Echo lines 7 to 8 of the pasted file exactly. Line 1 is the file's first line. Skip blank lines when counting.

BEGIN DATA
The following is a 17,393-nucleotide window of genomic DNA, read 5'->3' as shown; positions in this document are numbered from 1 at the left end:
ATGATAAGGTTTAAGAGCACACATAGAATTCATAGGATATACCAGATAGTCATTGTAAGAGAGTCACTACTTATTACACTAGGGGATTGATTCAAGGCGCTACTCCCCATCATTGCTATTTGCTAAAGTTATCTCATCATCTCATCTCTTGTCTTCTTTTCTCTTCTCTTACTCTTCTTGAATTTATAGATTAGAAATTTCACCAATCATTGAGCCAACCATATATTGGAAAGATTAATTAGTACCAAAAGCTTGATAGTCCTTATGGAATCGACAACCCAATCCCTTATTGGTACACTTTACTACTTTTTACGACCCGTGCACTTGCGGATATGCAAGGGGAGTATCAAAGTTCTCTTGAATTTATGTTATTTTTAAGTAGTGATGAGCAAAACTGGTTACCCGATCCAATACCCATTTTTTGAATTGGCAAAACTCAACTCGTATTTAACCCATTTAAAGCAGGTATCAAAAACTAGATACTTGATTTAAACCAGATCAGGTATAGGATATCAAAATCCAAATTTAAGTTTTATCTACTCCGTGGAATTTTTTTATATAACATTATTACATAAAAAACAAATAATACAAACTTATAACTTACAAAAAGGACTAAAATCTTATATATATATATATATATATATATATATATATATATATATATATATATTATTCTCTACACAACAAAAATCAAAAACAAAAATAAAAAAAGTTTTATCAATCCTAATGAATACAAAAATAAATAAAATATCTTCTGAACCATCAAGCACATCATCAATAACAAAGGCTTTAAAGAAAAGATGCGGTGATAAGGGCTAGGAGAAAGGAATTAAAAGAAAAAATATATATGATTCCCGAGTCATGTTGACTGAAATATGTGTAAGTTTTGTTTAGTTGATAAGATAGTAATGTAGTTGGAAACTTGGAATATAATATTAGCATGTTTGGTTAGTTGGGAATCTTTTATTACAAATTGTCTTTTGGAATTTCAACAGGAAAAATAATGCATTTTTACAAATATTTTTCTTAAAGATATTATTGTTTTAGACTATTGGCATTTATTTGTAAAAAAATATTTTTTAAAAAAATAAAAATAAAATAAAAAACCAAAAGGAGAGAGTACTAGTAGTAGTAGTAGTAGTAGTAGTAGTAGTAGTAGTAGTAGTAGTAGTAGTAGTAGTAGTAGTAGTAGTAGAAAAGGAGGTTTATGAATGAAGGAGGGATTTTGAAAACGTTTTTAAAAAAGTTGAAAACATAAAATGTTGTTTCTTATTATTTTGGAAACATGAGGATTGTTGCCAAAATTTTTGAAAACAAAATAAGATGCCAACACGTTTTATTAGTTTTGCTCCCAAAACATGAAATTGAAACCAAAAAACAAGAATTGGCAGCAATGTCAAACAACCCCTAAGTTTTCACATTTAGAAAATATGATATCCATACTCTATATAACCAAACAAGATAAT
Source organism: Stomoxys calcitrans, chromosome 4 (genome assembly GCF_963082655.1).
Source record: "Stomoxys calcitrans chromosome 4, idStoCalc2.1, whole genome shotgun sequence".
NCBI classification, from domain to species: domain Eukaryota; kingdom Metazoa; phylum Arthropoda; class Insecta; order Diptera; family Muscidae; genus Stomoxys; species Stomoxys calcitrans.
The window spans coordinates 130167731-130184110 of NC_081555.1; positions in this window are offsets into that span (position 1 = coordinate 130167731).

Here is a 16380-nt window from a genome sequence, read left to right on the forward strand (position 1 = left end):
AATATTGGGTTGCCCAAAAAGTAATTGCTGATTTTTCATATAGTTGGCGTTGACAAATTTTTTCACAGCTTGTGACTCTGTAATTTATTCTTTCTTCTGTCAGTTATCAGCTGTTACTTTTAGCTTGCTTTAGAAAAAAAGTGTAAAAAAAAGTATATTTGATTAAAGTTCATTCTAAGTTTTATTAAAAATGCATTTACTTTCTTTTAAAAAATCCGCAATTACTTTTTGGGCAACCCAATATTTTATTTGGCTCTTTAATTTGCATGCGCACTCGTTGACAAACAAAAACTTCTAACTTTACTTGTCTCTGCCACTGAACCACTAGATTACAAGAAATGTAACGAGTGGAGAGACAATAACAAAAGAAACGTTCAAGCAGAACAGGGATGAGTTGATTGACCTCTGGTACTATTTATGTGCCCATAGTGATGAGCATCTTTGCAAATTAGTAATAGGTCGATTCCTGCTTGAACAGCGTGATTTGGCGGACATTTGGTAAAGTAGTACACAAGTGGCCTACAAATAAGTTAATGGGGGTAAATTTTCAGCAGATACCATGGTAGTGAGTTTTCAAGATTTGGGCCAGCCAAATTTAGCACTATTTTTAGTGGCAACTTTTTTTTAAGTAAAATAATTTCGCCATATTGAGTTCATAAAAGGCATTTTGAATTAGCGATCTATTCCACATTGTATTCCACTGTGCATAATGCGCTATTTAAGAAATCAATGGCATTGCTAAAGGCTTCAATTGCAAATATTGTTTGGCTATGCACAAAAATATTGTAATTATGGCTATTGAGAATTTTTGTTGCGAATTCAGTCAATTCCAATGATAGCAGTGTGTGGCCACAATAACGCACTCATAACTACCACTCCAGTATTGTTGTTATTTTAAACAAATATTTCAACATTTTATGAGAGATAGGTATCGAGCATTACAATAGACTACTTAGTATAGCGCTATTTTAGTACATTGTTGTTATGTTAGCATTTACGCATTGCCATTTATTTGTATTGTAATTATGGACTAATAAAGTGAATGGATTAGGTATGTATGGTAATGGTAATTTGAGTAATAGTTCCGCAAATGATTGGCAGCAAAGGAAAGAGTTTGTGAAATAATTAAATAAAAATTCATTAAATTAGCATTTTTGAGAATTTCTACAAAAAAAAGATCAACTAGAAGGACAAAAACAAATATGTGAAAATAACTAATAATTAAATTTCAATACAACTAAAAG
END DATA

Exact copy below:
Here is a 16380-nt window from a genome sequence, read left to right on the forward strand (position 1 = left end):
AATATTGGGTTGCCCAAAAAGTAATTGCTGATTTTTCATATAGTTGGCGTTGACAAATTTTTTCACAGCTTGTGACTCTGTAATTTATTCTTTCTTCTGTCAGTTATCAGCTGTTACTTTTAGCTTGCTTTAGAAAAAAAGTGTAAAAAAAAGTATATTTGATTAAAGTTCATTCTAAGTTTTATTAAAAATGCATTTACTTTCTTTTAAAAAATCCGCAATTACTTTTTGGGCAACCCAATATTTTATTTGGCTCTTTAATTTGCATGCGCACTCGTTGACAAACAAAAACTTCTAACTTTACTTGTCTCTGCCACTGAACCACTAGATTACAAGAAATGTAACGAGTGGAGAGACAATAACAAAAGAAACGTTCAAGCAGAACAGGGATGAGTTGATTGACCTCTGGTACTATTTATGTGCCCATAGTGATGAGCATCTTTGCAAATTAGTAATAGGTCGATTCCTGCTTGAACAGCGTGATTTGGCGGACATTTGGTAAAGTAGTACACAAGTGGCCTACAAATAAGTTAATGGGGGTAAATTTTCAGCAGATACCATGGTAGTGAGTTTTCAAGATTTGGGCCAGCCAAATTTAGCACTATTTTTAGTGGCAACTTTTTTTTAAGTAAAATAATTTCGCCATATTGAGTTCATAAAAGGCATTTTGAATTAGCGATCTATTCCACATTGTATTCCACTGTGCATAATGCGCTATTTAAGAAATCAATGGCATTGCTAAAGGCTTCAATTGCAAATATTGTTTGGCTATGCACAAAAATATTGTAATTATGGCTATTGAGAATTTTTGTTGCGAATTCAGTCAATTCCAATGATAGCAGTGTGTGGCCACAATAACGCACTCATAACTACCACTCCAGTATTGTTGTTATTTTAAACAAATATTTCAACATTTTATGAGAGATAGGTATCGAGCATTACAATAGACTACTTAGTATAGCGCTATTTTAGTACATTGTTGTTATGTTAGCATTTACGCATTGCCATTTATTTGTATTGTAATTATGGACTAATAAAGTGAATGGATTAGGTATGTATGGTAATGGTAATTTGAGTAATAGTTCCGCAAATGATTGGCAGCAAAGGAAAGAGTTTGTGAAATAATTAAATAAAAATTCATTAAATTAGCATTTTTGAGAATTTCTACAAAAAAAAGATCAACTAGAAGGACAAAAACAAATATGTGAAAATAACTAATAATTAAATTTCAATACAACTAAAAG